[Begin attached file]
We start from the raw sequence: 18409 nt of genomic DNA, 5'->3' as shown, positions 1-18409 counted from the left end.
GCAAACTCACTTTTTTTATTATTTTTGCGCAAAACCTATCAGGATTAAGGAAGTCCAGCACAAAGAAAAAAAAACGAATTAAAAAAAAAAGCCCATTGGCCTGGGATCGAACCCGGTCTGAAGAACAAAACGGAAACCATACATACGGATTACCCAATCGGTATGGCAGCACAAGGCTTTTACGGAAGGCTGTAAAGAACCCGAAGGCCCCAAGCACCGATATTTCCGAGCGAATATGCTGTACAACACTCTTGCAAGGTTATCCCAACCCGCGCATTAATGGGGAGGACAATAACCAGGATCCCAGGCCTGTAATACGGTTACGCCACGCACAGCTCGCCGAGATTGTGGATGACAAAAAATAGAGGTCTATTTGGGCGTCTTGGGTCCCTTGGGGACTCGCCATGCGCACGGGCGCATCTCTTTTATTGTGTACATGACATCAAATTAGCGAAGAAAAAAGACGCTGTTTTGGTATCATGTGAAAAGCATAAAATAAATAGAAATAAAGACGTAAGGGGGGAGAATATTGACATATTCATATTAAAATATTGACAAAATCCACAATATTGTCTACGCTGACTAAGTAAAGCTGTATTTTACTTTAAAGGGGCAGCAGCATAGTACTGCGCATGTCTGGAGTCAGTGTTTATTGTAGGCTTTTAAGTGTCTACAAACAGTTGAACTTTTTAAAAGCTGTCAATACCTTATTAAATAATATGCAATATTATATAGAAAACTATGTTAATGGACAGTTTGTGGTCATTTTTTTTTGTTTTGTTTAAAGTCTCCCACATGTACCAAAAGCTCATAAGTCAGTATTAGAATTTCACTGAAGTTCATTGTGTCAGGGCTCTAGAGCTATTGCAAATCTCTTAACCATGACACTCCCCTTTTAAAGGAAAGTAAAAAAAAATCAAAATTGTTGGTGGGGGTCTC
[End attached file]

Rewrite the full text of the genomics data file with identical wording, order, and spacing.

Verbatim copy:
We start from the raw sequence: 18409 nt of genomic DNA, 5'->3' as shown, positions 1-18409 counted from the left end.
GCAAACTCACTTTTTTTATTATTTTTGCGCAAAACCTATCAGGATTAAGGAAGTCCAGCACAAAGAAAAAAAAACGAATTAAAAAAAAAAGCCCATTGGCCTGGGATCGAACCCGGTCTGAAGAACAAAACGGAAACCATACATACGGATTACCCAATCGGTATGGCAGCACAAGGCTTTTACGGAAGGCTGTAAAGAACCCGAAGGCCCCAAGCACCGATATTTCCGAGCGAATATGCTGTACAACACTCTTGCAAGGTTATCCCAACCCGCGCATTAATGGGGAGGACAATAACCAGGATCCCAGGCCTGTAATACGGTTACGCCACGCACAGCTCGCCGAGATTGTGGATGACAAAAAATAGAGGTCTATTTGGGCGTCTTGGGTCCCTTGGGGACTCGCCATGCGCACGGGCGCATCTCTTTTATTGTGTACATGACATCAAATTAGCGAAGAAAAAAGACGCTGTTTTGGTATCATGTGAAAAGCATAAAATAAATAGAAATAAAGACGTAAGGGGGGAGAATATTGACATATTCATATTAAAATATTGACAAAATCCACAATATTGTCTACGCTGACTAAGTAAAGCTGTATTTTACTTTAAAGGGGCAGCAGCATAGTACTGCGCATGTCTGGAGTCAGTGTTTATTGTAGGCTTTTAAGTGTCTACAAACAGTTGAACTTTTTAAAAGCTGTCAATACCTTATTAAATAATATGCAATATTATATAGAAAACTATGTTAATGGACAGTTTGTGGTCATTTTTTTTTGTTTTGTTTAAAGTCTCCCACATGTACCAAAAGCTCATAAGTCAGTATTAGAATTTCACTGAAGTTCATTGTGTCAGGGCTCTAGAGCTATTGCAAATCTCTTAACCATGACACTCCCCTTTTAAAGGAAAGTAAAAAAAAATCAAAATTGTTGGTGGGGGTCTC